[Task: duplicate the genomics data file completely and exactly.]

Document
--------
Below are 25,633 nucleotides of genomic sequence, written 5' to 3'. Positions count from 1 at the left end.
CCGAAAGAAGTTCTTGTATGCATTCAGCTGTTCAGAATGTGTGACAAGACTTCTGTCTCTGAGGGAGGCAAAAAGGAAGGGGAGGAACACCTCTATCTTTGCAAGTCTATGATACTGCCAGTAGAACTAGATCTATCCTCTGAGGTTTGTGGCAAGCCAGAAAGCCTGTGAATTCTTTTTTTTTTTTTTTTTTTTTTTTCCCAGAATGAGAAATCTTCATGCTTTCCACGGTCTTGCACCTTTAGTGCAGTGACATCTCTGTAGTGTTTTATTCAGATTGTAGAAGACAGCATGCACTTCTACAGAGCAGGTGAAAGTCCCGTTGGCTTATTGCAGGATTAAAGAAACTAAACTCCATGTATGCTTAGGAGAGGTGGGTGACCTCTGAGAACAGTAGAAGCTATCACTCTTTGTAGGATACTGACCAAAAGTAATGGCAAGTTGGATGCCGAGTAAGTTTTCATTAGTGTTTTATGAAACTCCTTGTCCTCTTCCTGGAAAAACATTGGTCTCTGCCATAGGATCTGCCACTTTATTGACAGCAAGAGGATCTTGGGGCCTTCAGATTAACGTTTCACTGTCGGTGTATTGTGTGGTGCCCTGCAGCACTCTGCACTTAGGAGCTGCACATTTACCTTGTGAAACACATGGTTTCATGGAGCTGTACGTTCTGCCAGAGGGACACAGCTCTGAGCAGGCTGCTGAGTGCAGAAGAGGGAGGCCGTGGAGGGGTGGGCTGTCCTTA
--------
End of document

Below are 25,633 nucleotides of genomic sequence, written 5' to 3'. Positions count from 1 at the left end.
CCGAAAGAAGTTCTTGTATGCATTCAGCTGTTCAGAATGTGTGACAAGACTTCTGTCTCTGAGGGAGGCAAAAAGGAAGGGGAGGAACACCTCTATCTTTGCAAGTCTATGATACTGCCAGTAGAACTAGATCTATCCTCTGAGGTTTGTGGCAAGCCAGAAAGCCTGTGAATTCTTTTTTTTTTTTTTTTTTTTTTTTCCCAGAATGAGAAATCTTCATGCTTTCCACGGTCTTGCACCTTTAGTGCAGTGACATCTCTGTAGTGTTTTATTCAGATTGTAGAAGACAGCATGCACTTCTACAGAGCAGGTGAAAGTCCCGTTGGCTTATTGCAGGATTAAAGAAACTAAACTCCATGTATGCTTAGGAGAGGTGGGTGACCTCTGAGAACAGTAGAAGCTATCACTCTTTGTAGGATACTGACCAAAAGTAATGGCAAGTTGGATGCCGAGTAAGTTTTCATTAGTGTTTTATGAAACTCCTTGTCCTCTTCCTGGAAAAACATTGGTCTCTGCCATAGGATCTGCCACTTTATTGACAGCAAGAGGATCTTGGGGCCTTCAGATTAACGTTTCACTGTCGGTGTATTGTGTGGTGCCCTGCAGCACTCTGCACTTAGGAGCTGCACATTTACCTTGTGAAACACATGGTTTCATGGAGCTGTACGTTCTGCCAGAGGGACACAGCTCTGAGCAGGCTGCTGAGTGCAGAAGAGGGAGGCCGTGGAGGGGTGGGCTGTCCTTA